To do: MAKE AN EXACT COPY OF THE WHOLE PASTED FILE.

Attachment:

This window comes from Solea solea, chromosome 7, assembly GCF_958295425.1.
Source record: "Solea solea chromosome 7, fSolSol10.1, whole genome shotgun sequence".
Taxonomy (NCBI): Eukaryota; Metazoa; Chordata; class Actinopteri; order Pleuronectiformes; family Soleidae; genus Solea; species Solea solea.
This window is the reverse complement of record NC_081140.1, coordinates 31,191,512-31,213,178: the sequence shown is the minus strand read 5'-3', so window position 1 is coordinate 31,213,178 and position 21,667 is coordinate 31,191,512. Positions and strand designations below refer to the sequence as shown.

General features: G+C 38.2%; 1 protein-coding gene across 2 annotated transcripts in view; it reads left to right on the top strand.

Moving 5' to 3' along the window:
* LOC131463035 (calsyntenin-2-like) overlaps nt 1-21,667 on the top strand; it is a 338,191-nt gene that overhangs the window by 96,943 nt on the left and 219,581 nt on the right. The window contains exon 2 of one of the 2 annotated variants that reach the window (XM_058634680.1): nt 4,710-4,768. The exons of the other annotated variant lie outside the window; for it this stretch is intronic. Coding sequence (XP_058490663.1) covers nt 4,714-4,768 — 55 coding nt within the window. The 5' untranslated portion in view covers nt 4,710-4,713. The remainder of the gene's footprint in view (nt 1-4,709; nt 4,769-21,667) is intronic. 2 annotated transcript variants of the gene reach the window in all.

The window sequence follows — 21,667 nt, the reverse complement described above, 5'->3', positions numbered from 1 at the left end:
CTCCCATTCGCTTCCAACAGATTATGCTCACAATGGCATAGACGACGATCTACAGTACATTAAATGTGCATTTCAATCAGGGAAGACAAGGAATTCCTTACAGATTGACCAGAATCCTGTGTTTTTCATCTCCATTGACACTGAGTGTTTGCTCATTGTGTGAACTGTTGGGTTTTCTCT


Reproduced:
This window comes from Solea solea, chromosome 7, assembly GCF_958295425.1.
Source record: "Solea solea chromosome 7, fSolSol10.1, whole genome shotgun sequence".
Taxonomy (NCBI): Eukaryota; Metazoa; Chordata; class Actinopteri; order Pleuronectiformes; family Soleidae; genus Solea; species Solea solea.
This window is the reverse complement of record NC_081140.1, coordinates 31,191,512-31,213,178: the sequence shown is the minus strand read 5'-3', so window position 1 is coordinate 31,213,178 and position 21,667 is coordinate 31,191,512. Positions and strand designations below refer to the sequence as shown.

General features: G+C 38.2%; 1 protein-coding gene across 2 annotated transcripts in view; it reads left to right on the top strand.

Moving 5' to 3' along the window:
* LOC131463035 (calsyntenin-2-like) overlaps nt 1-21,667 on the top strand; it is a 338,191-nt gene that overhangs the window by 96,943 nt on the left and 219,581 nt on the right. The window contains exon 2 of one of the 2 annotated variants that reach the window (XM_058634680.1): nt 4,710-4,768. The exons of the other annotated variant lie outside the window; for it this stretch is intronic. Coding sequence (XP_058490663.1) covers nt 4,714-4,768 — 55 coding nt within the window. The 5' untranslated portion in view covers nt 4,710-4,713. The remainder of the gene's footprint in view (nt 1-4,709; nt 4,769-21,667) is intronic. 2 annotated transcript variants of the gene reach the window in all.

The window sequence follows — 21,667 nt, the reverse complement described above, 5'->3', positions numbered from 1 at the left end:
CTCCCATTCGCTTCCAACAGATTATGCTCACAATGGCATAGACGACGATCTACAGTACATTAAATGTGCATTTCAATCAGGGAAGACAAGGAATTCCTTACAGATTGACCAGAATCCTGTGTTTTTCATCTCCATTGACACTGAGTGTTTGCTCATTGTGTGAACTGTTGGGTTTTCTCT